Also note that if you are replacing flooring, it's usually best to put the flooring down first and then installing the cabinets (there are a few exceptions - e.g., cabinets cannot be installed over a floating floor - you have to install a subfloor under the cabinets that is the same thickness as the flooring).

If budget is an issue, consider IKEA or other Ready To Assemble (RTA) cabinets as well as consider remodeling in stages (e.g.,skip the backsplash & just paint until additional funds are available).


How wide/deep is the built-in? 4'x18"?

This post was edited by buehl on Sat, Aug 23, 14 at 9:34

    Bookmark   August 23, 2014 at 5:11AM
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Sophie Wheeler

What is your budget for changes? You're talking gut remodel level changes but do you have the gut budget for replacing it all? It's more costly than you think. You can buy a new car, or you can buy a kitchen. What level of DIY skill can you bring to the project? That's a key to keeping costs down if your budget is more used Ford than new Cadillac.

Here is a link that might be useful: Cost vs. Value

    Bookmark   August 23, 2014 at 9:23AM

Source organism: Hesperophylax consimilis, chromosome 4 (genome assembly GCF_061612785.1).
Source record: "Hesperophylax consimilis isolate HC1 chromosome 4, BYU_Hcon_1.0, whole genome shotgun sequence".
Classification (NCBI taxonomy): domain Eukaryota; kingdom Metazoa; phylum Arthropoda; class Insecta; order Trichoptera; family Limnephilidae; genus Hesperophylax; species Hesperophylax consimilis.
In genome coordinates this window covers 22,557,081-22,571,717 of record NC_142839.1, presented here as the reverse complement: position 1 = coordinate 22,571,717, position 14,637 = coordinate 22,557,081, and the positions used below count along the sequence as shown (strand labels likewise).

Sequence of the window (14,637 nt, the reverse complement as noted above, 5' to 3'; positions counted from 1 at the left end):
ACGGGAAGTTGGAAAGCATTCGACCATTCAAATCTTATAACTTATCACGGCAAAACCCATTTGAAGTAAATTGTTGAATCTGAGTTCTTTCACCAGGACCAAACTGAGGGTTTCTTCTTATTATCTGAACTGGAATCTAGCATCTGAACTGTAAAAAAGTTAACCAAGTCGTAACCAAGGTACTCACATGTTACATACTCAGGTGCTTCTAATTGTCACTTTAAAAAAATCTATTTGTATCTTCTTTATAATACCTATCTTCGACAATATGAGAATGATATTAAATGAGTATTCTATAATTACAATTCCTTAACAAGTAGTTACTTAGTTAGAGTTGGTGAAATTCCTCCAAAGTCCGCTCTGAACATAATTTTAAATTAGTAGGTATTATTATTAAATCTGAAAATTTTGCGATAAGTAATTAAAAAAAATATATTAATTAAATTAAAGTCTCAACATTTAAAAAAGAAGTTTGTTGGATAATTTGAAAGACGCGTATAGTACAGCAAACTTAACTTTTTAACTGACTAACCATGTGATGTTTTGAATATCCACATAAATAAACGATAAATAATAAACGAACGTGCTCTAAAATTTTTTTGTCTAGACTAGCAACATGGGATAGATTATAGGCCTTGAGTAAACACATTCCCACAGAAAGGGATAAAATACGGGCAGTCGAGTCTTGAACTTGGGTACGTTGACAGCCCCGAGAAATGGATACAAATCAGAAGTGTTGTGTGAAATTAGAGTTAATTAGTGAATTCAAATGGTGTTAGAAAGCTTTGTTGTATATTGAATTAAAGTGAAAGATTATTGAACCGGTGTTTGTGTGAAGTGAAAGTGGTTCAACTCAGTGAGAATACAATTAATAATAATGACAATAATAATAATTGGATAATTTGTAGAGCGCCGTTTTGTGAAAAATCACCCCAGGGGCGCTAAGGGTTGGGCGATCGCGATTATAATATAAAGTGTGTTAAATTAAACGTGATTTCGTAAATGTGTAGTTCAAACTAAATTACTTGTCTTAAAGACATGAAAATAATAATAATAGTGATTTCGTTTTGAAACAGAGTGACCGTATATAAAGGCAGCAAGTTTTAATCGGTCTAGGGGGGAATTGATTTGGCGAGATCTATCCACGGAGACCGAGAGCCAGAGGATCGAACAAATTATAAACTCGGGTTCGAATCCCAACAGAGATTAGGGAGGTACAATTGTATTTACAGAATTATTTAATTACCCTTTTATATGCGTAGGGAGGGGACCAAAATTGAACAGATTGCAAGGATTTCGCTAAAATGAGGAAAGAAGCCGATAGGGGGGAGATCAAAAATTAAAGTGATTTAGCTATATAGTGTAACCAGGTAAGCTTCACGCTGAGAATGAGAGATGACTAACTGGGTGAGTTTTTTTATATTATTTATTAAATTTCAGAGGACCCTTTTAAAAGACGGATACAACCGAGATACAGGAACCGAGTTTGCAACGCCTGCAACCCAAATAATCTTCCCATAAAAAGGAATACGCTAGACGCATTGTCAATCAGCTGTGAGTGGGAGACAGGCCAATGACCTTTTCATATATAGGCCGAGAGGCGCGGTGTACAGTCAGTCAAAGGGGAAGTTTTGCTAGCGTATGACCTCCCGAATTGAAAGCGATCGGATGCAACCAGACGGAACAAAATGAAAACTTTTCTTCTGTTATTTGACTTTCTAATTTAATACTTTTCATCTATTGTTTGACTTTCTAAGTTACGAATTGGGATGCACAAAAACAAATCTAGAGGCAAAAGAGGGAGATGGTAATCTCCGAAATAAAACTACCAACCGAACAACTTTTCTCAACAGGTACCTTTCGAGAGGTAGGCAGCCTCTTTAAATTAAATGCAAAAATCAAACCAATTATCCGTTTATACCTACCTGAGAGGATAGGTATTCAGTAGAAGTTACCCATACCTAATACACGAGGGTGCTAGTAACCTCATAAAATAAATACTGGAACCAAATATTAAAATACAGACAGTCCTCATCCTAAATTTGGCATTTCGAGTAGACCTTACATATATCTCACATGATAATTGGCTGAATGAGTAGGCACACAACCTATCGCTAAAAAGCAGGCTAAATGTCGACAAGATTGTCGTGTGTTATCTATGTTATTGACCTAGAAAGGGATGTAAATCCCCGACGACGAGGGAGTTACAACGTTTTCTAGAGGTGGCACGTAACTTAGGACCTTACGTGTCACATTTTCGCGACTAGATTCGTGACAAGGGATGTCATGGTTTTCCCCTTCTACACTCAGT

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While we wait to hear from flora2b, here are some ideas to start the discussion. There is no seating b/c I don't think you have room for extra counterspace where it's really needed and still have island/peninsula seating plus decent aisle widths. In addition, you have a dining area with chairs right there. (Of course, without accurate measurements, I don't know that for certain - the DR dimensions would be useful as well.)

(Select/click on a picture to see a larger version.)

Layout #1


Layout #2


Layout #3

    Bookmark   August 23, 2014 at 11:48AM
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Thanks for all the great information and advise. I see I need to find/ learn how to use a program so I can put in all the specs as well as show the flow to the rest of the house.
Buehl how did you do that? Can you suggest an easy to use program? I've tried to use the computer and find it very challenging.....I can put a scaled drawing onto graph l start there.